Impact drivers are the go-to tool when dealing with long screws and other large fasteners. An impact driver delivers extra rotational force to drive the fixing home for jobs in which a standard drill driver would struggle.
Milwaukee has one of the most comprehensive ranges of impact drivers on the market. These are powerful, pro-grade tools with a reputation for durability.
However, since numerous models are available, finding the best Milwaukee impact driver isn’t always a straightforward process. The following drivers offer the right combination of performance and value to suit a wide range of user needs.
- BEST OVERALL: Milwaukee M18 FUEL 18-Volt Lithium-Ion Brushless
- BEST BANG FOR THE BUCK: Milwaukee Electric Tools M12 Fuel 1/4″ Hex Impact
- MOST USER FRIENDLY: Milwaukee ELEC TOOL M18 Fuel Hex Hydraulic Driver
- BEST 12V COMBO: Milwaukee Electric Tools M12 Fuel Kit 1/2″ Hammer
- BEST 18V COMBO: Milwaukee Electric Tools Hammer Drill/Impact Driver
- BEST ANGLED: Milwaukee M18 Lithium-Ion Cordless 1/4 in. Hex
- ALSO CONSIDER: Milwaukee M12 FUEL SURGE Compact Lithium-Ion 1/4 in.
What to Consider When Choosing the Best Milwaukee Impact Drivers
At first glance, most Milwaukee impact drivers look similar to other tools in their range like drill drivers and hammer drills. On closer inspection, however, important differences exist. The technical aspects of Milwaukee impact drivers can help potential buyers understand the key features that affect choice.
Until quite recently, Milwaukee offered a choice between corded and cordless versions of their impact drivers. Improvements in cordless technology mean that all the company’s drivers can run on either 12V or 18V lithium-ion batteries.
The motor in any power tool affects its use of the available battery power. Older style brush motors, originally designed for corded tools, create friction and heat that saps some of the power. Nothing is wrong with them, and they are a reliable, low-cost choice; however, brushless motors are from 30 percent to 50 percent more efficient. All new Milwaukee impact drivers use these more advanced brushless motors.
Size and Weight
Historically, 12V Milwaukee impact drivers usually were smaller and lighter than their 18V counterparts. However, the latest Milwaukee tools are all remarkably compact, and the difference is often slight. The small size can be a big benefit when working in confined spaces.
Also note that most 18V batteries are considerably larger than 12V models. The 12V battery often slides up into the handle, while the tool remains slender. While both are well balanced, it makes some difference in maneuverability. That said, the bulkier 18V unit stands up more easily. The tendency of the 12V model to topple over can be frustrating.
Milwaukee impact drivers, like most power tools, are often sold “bare” (without a battery or charger). The listed weight often doesn’t include the battery, which can add 1 to 2 1/2 pounds to the total weight.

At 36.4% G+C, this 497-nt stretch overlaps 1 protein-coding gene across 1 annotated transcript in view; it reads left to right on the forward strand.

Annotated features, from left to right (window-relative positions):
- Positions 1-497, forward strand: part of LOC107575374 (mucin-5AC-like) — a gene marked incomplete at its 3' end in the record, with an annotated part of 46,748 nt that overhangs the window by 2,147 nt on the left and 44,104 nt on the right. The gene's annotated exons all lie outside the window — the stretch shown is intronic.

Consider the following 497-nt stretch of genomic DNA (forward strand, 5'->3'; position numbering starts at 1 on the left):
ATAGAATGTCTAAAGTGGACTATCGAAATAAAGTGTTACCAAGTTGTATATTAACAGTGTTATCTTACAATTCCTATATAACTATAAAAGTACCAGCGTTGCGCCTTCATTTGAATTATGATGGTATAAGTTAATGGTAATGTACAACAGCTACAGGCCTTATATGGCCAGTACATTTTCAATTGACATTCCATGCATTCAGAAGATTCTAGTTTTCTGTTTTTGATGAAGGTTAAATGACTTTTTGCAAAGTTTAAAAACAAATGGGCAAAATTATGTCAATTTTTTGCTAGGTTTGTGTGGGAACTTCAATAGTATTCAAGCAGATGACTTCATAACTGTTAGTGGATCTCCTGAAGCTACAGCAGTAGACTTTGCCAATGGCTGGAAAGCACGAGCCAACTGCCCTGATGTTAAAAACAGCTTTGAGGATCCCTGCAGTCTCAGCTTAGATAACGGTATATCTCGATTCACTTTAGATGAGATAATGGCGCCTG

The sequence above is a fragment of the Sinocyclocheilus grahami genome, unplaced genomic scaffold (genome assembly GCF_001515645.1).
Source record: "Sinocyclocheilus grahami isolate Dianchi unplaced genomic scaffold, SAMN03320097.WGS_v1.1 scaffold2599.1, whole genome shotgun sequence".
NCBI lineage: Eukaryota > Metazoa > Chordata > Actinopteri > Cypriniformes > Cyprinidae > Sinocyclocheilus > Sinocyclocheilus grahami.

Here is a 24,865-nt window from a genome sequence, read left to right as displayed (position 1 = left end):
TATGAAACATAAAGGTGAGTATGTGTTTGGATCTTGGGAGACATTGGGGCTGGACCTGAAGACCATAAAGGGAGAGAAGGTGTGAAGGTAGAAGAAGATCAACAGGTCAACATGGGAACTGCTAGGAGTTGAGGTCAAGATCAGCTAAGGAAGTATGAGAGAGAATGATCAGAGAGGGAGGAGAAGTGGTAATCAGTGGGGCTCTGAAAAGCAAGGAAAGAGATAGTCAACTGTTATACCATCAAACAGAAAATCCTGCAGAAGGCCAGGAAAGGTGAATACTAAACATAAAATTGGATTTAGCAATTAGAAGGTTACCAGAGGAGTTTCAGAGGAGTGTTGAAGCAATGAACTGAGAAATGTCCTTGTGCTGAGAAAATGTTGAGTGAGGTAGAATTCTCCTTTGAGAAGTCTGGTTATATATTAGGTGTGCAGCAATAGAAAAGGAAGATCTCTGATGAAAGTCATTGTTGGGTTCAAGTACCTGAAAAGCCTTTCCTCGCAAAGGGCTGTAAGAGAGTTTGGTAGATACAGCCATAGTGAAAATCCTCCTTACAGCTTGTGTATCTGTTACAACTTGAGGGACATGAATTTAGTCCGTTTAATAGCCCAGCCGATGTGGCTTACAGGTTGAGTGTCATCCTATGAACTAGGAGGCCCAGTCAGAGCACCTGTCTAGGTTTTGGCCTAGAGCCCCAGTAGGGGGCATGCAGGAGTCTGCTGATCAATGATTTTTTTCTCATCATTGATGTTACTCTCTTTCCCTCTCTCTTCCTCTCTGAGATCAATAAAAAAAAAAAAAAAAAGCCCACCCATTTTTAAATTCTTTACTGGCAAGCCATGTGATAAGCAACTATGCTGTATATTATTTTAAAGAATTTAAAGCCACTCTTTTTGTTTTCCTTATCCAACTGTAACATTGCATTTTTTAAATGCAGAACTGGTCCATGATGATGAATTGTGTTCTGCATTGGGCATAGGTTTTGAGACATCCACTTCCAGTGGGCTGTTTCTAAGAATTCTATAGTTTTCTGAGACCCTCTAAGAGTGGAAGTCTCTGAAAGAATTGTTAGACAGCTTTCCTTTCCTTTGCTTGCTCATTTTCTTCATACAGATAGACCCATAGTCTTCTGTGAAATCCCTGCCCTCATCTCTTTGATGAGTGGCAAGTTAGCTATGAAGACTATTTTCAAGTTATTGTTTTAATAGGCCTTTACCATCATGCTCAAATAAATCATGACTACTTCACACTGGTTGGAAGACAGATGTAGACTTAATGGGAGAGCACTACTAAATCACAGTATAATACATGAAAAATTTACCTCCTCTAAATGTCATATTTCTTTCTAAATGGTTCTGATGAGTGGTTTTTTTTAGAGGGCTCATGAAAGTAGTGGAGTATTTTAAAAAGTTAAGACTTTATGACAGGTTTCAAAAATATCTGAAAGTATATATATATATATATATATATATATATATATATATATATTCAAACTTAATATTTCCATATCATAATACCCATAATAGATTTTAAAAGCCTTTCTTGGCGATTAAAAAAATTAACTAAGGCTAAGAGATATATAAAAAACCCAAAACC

Torque, RPM, and IPM
Torque, or turning force, which is usually measured in inch-pounds (in.lbs.), is the amount of rotational power necessary to drive screws and bolts. Milwaukee impact drivers vary from 450 in.lbs. to 2,000 in.lbs., depending on the model.
Milwaukee impact drivers maximize the torque effect by adding a hammer action. On hammer drills used for masonry, concrete, etc., this action is in line with the direction of drilling. On an impact driver, however, it’s rotary. This action provides lots of small jolts, or impacts, thus increasing the driving force. This action is measured in Impacts Per Minute (IPM). Milwaukee impact drivers use a rapid 3,300 to 4,300 IMP.
Revolutions per minute (rpm) is an important consideration for many lengthy tasks. However, it’s difficult to combine high speeds with high torque, so many impact drivers have a single speed. Some advanced Milwaukee impact drivers are unusual in that they offer multiple speed ranges, which provides the ability to match performance to the job being undertaken.
Battery and Voltage
Milwaukee produces impact drivers with 12V or 18V power. The latter offers higher performance, though the former tends to be a little lighter and more compact.
A 12V impact driver is often considered a homeowner tool, while 18V models are aimed at pro users. However, when choosing the best Milwaukee impact driver for your needs, experts generally recommend that performance is the focus. For occasional challenges, such as those when a standard drill driver is inadequate, a 12V model is acceptable. Those building a variety of outdoor structures are probably better served by an 18V tool.
While voltage is fixed in that you can’t use an 18V battery in a 12V tool, and vice versa, the Amp hours (Ah) can vary. The higher the Ah rating, the longer the battery will run between charges.
Impact drivers make considerable noise. Although some Milwaukee tools are quieter than competing models, many produce between 80 and 90 decibels. The United States government’s OHSA (Occupational Health and Safety Administration) mandates that users wear hearing protection when the noise is consistently above 80 decibels in commercial situations. While this legal requirement doesn’t affect DIY users, it’s a good idea to wear earmuffs or earplugs.
Additional Features and Accessories
- All impact drivers use a quick-release ¼-inch hexagonal chuck rather than the three-jaw model on drill drivers. Hex bits are widely available. While all wear eventually and should be considered as disposable, avoid cheap bits as they’re often soft. It’s worth investing in bits designed specifically for impact drivers.